If you use a water heater, you may have noticed scaling buildup over time. The same issue can occur in pipes as well. The cause of these problems is hard water, which can also lead to faded clothes, lathering difficulties, and potential health effects. Therefore, it is crucial to address the issue of water hardness. To reduce or remove water hardness, a process called softening is necessary. In this post, we will delve into the details of water softening and its benefits.
Method for water softening
Water softening is the process of eliminating Ca, Mg, and other metal cations present in hard water. Consequently, using soft water requires less soap for the same cleaning effort because soap does not bond with calcium and magnesium ions, which would otherwise form scum. Additionally, helps in increasing the lifespan of plumbing by reducing scale build up in pipes and fittings. Several techniques are available for the water softening process. These may include chemical, physical, or biological methods, each with its unique advantages and drawbacks.
We can remove the temporary hardness of the water in this process. This is because bicarbonates of calcium and magnesium decompose to form insoluble calcium and magnesium carbonate.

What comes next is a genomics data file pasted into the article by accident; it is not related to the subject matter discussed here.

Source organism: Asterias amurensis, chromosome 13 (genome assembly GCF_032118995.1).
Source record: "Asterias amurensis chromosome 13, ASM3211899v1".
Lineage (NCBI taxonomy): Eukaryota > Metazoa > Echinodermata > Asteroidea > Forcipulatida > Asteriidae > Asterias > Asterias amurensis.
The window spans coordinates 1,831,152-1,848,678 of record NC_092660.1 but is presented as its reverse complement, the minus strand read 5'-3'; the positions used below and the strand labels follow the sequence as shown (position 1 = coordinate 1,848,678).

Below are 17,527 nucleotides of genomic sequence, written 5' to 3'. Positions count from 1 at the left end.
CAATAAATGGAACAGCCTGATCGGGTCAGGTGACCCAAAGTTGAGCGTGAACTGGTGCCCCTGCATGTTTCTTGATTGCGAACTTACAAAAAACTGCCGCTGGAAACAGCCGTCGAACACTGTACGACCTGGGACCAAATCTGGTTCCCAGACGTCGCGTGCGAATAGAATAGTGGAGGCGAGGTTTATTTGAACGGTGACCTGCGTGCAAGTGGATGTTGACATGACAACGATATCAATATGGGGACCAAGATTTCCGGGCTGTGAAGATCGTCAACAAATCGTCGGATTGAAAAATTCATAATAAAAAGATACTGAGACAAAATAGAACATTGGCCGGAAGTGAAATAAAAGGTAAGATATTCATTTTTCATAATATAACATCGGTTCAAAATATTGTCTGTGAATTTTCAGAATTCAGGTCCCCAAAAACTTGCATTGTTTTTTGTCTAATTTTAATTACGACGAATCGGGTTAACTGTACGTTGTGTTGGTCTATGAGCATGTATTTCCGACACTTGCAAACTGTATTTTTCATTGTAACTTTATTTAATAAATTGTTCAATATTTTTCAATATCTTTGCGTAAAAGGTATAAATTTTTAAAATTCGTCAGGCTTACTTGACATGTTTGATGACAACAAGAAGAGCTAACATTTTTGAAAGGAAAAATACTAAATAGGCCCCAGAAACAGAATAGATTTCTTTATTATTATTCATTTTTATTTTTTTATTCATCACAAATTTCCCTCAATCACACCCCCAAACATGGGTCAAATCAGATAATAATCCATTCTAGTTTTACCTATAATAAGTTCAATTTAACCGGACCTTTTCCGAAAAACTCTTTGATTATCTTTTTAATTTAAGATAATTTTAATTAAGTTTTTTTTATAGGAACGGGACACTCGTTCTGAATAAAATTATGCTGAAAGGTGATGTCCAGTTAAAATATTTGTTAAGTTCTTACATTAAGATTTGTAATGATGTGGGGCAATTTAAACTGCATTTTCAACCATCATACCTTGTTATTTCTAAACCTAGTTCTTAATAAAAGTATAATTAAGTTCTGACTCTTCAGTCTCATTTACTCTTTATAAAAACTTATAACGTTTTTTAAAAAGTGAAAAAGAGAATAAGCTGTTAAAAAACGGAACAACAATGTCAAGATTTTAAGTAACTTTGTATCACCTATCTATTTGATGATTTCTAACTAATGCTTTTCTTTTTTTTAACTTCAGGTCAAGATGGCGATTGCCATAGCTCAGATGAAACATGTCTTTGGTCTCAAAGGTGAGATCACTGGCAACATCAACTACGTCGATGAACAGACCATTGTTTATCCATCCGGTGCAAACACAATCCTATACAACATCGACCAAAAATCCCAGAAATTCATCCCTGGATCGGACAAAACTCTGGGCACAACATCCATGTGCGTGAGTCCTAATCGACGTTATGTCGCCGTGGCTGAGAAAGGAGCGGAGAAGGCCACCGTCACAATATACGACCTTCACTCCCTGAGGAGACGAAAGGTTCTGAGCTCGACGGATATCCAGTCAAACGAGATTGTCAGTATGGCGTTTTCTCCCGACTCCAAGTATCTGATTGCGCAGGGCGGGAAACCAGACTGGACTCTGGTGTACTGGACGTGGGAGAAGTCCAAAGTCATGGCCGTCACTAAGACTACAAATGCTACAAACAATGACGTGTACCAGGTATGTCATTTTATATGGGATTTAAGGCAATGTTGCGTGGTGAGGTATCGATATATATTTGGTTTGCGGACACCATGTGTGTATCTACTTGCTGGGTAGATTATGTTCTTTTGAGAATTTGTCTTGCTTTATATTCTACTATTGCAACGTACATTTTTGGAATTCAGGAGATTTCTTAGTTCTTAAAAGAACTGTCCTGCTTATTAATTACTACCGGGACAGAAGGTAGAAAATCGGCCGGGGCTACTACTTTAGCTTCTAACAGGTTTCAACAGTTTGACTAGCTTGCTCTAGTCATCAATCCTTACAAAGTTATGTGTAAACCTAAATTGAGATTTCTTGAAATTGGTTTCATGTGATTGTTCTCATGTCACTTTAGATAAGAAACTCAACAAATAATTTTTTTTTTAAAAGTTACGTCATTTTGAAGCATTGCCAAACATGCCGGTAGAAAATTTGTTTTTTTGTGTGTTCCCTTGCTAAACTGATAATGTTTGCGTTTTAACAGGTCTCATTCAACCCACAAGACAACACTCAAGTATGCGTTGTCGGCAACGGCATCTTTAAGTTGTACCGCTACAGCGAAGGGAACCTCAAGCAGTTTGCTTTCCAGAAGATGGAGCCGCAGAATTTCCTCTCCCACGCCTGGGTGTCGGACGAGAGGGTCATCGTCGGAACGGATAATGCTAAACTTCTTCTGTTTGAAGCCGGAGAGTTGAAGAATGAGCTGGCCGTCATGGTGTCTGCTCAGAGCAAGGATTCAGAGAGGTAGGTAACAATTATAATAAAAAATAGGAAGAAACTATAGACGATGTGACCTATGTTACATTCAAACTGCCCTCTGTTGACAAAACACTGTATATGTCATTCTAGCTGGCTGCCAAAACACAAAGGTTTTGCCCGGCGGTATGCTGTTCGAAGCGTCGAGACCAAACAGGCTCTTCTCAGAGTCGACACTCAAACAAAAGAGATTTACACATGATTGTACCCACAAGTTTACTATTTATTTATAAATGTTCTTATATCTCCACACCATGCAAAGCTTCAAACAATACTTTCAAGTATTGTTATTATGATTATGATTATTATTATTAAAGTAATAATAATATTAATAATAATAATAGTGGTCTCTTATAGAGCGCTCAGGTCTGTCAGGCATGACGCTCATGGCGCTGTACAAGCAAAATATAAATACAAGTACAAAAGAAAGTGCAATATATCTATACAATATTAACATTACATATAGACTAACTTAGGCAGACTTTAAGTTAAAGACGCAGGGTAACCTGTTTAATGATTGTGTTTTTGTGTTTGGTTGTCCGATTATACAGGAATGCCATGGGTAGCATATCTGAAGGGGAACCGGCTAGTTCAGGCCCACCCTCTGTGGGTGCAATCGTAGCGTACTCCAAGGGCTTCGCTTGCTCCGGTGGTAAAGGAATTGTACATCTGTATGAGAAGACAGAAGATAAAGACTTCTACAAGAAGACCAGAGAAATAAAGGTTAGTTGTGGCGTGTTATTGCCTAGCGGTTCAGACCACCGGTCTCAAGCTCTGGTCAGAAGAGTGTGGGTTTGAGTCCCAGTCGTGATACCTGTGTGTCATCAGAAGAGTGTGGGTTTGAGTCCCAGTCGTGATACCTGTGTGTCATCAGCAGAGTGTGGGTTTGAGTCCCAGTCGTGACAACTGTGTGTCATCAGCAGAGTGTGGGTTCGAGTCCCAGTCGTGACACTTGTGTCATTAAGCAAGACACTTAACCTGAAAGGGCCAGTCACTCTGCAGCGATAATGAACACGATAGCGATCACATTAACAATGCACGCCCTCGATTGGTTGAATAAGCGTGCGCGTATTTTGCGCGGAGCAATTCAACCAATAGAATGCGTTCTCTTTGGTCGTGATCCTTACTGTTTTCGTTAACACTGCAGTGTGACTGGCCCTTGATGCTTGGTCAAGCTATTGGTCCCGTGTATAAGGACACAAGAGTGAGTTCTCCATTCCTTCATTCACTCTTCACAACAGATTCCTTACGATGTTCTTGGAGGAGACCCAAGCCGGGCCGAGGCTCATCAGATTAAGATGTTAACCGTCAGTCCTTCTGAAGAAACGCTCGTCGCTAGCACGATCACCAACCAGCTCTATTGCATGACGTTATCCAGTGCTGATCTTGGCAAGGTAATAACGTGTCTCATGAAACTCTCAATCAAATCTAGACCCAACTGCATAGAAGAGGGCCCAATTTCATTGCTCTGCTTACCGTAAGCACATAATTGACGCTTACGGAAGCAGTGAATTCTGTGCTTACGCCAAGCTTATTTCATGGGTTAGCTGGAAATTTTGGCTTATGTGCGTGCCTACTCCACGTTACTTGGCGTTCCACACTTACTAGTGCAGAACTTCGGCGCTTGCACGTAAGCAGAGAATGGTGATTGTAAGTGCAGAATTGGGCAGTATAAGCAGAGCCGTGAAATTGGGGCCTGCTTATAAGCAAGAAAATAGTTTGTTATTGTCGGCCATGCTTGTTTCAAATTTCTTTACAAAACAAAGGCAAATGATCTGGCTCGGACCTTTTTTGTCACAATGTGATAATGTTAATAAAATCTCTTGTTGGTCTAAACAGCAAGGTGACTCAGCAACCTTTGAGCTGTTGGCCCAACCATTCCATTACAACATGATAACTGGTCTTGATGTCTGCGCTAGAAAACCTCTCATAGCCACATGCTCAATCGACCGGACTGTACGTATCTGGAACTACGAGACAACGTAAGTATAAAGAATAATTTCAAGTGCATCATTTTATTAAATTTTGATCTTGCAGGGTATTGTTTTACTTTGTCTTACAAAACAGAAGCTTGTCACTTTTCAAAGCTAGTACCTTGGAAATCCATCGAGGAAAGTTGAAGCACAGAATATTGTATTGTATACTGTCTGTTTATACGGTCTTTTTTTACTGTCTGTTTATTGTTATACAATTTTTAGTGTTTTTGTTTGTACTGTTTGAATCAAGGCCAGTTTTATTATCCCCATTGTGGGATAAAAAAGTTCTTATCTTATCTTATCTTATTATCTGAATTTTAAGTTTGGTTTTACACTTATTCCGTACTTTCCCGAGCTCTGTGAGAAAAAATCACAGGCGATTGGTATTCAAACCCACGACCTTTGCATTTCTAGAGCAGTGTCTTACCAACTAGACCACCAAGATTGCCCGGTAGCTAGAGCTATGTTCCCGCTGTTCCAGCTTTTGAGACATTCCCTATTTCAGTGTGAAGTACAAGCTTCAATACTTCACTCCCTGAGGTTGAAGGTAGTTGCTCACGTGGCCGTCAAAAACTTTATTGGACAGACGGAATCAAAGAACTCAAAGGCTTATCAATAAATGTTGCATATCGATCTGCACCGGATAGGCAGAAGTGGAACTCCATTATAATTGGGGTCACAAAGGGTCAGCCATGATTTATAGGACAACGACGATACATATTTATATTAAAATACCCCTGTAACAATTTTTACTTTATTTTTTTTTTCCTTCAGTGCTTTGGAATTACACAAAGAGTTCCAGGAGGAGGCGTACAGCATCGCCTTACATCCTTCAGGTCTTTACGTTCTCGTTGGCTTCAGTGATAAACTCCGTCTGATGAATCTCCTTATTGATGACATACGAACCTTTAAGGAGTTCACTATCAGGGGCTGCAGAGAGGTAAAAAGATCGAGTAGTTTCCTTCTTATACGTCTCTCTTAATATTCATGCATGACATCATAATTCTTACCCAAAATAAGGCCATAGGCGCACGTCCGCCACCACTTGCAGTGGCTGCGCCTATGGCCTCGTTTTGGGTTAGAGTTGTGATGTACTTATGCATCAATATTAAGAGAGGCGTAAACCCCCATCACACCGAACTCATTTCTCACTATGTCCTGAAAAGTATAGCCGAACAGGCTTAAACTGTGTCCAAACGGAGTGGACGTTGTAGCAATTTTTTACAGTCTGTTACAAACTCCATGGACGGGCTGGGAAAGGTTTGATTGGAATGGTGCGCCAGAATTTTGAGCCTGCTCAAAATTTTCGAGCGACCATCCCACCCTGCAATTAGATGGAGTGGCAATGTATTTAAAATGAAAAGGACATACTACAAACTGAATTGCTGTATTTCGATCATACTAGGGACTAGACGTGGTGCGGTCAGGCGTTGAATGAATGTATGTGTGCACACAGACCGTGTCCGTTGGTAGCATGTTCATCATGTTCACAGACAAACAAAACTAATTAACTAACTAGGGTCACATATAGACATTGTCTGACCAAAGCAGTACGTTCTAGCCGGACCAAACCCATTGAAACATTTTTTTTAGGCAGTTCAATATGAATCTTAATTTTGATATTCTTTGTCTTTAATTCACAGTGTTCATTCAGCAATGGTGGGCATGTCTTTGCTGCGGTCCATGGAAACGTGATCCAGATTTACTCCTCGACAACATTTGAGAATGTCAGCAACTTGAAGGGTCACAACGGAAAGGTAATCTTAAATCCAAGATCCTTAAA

Water softening is a common method which helps to reduce the hardness of water. This process can be carried out under hot or cold conditions. Both lime and sodium carbonate are effective in removing permanent hardness from water. To achieve water softening, one can use quick lime (CaO) or hydrated lime. Lime and soda ash react to precipitate dissolved calcium and magnesium salts, ultimately reducing water hardness. Therefore, the water softening process widely accepts this technique as a standard practice.
- Advantages: This is an economical process. pH value increases in this process so corrosion of the distribution pipe decreases. This process can treat excessively hard water, turbid water, and acidic water easily as compared to other methods. It also removes iron and magnesium to some extent.
- Disadvantages:This process forms a large quantity of sludge. Treating the sludge requires performing sludge digestion. To treat the sludge, this process requires recarbonation.
Zeolite comprises of aluminum, silica, and soda, forming a complex compound. When hard water passes through a bed of ion exchange material or ion exchanger, which consists of zeolite, the ion exchange process replaces calcium and magnesium ions with sodium ions. This process results in achieving almost zero hardness.
- Advantages: Furthermore, using zeolite for water softening offers several advantages. Firstly, this process avoids generating sludge, eliminating the need for sludge disposal. Secondly, it doesn’t require skilled supervision during the ion exchange process. Additionally, it enables reducing water hardness to zero, which can be particularly useful for softening water to use in boilers and certain textile industries.
- Disadvantages: Cannot be adopted for highly turbid water.